Talks are under way as two fire districts in western Parker County consider seeking voter approval to join an emergency services district.

The two volunteer departments have joined the recent growing movement in Parker County to form or join an ESD, an entity tasked by state law with levying a tax and providing fire protection and other emergency services to residents.

Millsap VFD Assistant Chief Jeff Edwards said the department has discussed and is in the process of mapping out an area containing most of Millsap fire district and drawing up an annexation petition.

Edwards and Cool-Garner VFD Chief Rodney Robertson showed up Tuesday night to a meeting of the Emergency Services District No. 7 Board of Commissioners to talk annexation.

Fifty signatures are needed to present the issue to ESD No. 7, which, after a public hearing, could agree to call for an annexation election in November, according to Edwards.

They don’t plan to include the city of Millsap on the map, according to Edwards. The city already supports the fire department with taxes collected from residents.

The map also won’t include the Cool-Garner fire district, though there has been talk of that department seeking annexation in 2013, according to Edwards.

The Democrat left a voice mail but was unable to reach Robertson for comment on the issue by deadline Thursday.

“We’re just looking to stabilize funding for the future,” Edwards said. The Millsap department isn’t receiving the number of calls to necessitate paid on-duty firefighters or in dire need of new equipment but, like many volunteer departments in the county, are concerned about long-term financial issues, according to Edwards.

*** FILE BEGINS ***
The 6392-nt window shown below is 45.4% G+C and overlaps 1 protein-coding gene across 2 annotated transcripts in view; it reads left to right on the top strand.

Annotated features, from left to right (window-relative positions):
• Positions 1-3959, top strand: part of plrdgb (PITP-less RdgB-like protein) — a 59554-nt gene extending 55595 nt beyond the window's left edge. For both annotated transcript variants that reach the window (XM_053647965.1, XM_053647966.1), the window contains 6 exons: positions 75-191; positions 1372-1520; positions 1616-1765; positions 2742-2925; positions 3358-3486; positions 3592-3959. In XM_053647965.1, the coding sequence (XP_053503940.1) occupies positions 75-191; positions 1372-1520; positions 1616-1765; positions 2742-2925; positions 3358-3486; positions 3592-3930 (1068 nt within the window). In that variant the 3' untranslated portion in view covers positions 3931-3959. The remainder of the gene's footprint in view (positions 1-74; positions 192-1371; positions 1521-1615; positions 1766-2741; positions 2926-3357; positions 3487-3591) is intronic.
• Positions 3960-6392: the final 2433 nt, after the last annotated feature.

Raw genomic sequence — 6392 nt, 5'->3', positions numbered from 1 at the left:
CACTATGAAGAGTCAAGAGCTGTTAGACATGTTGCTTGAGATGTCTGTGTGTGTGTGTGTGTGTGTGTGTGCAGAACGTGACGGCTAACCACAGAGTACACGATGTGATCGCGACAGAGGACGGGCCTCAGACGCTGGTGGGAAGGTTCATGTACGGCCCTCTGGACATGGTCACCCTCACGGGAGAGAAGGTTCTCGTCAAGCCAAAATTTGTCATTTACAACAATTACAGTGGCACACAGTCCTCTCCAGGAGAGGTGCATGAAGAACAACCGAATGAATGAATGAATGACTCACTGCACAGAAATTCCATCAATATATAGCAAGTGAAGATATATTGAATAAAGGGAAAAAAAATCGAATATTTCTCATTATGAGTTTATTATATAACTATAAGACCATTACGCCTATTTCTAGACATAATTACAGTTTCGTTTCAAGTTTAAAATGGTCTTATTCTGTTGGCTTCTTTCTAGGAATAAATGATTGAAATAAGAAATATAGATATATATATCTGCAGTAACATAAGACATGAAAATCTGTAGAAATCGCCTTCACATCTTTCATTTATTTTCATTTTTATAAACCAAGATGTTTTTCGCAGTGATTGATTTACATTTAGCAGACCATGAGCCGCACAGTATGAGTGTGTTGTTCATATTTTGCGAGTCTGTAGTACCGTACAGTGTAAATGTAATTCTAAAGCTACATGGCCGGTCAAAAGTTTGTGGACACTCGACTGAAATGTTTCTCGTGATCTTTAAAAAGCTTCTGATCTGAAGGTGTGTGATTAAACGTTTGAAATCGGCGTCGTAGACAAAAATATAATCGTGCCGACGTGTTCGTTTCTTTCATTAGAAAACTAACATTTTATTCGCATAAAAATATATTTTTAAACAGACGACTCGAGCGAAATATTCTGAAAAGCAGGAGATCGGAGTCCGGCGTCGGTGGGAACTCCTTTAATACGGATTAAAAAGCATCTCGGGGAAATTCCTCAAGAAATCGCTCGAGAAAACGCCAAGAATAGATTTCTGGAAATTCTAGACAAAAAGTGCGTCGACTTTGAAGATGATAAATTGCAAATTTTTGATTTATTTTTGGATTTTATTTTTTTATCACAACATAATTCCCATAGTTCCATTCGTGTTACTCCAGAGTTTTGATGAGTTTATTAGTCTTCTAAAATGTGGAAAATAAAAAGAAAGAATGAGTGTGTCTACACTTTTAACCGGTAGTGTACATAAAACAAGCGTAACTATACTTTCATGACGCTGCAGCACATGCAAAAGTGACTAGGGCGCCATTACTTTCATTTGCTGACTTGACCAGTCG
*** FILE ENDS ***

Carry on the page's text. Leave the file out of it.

“We’ve been real lucky. We get lots of grants,” Edwards said.

Last year, the total operating budget for the department was around $100,000, according to Edwards.

About $40,000 of that is from county funding, Edwards said. The rest comes from grants and donations.

“This year has probably been the biggest struggle,” Edwards said.

A three-month delay in finalizing the current contract with the county and receiving the accompanying funding made things stressful for the department, according to Edwards. Though they had to prioritize and delay some purchases while waiting to find out if and when they would receive funding, the department was able to keep fuel in the trucks and continue responding to calls.

Available county funds have also been diminishing as their costs, including fuel and insurance have skyrocketed, according to Edwards. “It’s getting to be fewer and fewer departments relying on the county [for funding].”

“We know that taxing is controversial,” Edwards said. “We’re not trying to rapidly change what we are doing. We’re interested in stabilizing services.”

They are interested in finding the money to provide first responder service to the area.  

Currently, with the majority of ambulance calls in the area responded to by LifeCare out of Weatherford, the response to a medical call is about 20 to 25 minutes, Edwards estimated.

They’d like to have the flexibility in the budget to send a couple firefighters to EMT school so they can begin filling that 20-minute gap by becoming a first responder organization, Edwards said.

“That’s one of our goals,” Edwards said, adding he thinks they could improve that response time a lot.

In addition to keeping up with the day-to-day costs of responding to 150 to 160 calls a year, the department has little way to prepare for future needs.

With the budget as tight as it is and funding as unreliable, they have no way to ensure they have the needed money for a larger equipment purchase, such as a new truck, when current equipment wears out over time. The only way they can currently afford a new truck is through grant funding, according to Edwards.

An engine purchased with grant money in 2007 cost about $240,000 and would cost closer to $300,000 now, Edwards said. It took three applications to FEMA to secure the grant for the current pumper truck and there is no guarantee they’ll get a grant when they need it in the future, he said.

As the area grows, it is important for the department to keep up with that growth, Edwards said.  

ESD No. 7 president Johnie Herbert said Wednesday the board consensus  Tuesday night was to support the process.

“We see that as a win-win,” Herbert said.

Edwards said they will be updating the department’s web site,, with information on the issue for residents and have already met with some in the community.

“We’re trying to be up front and open with it,” Edwards said.

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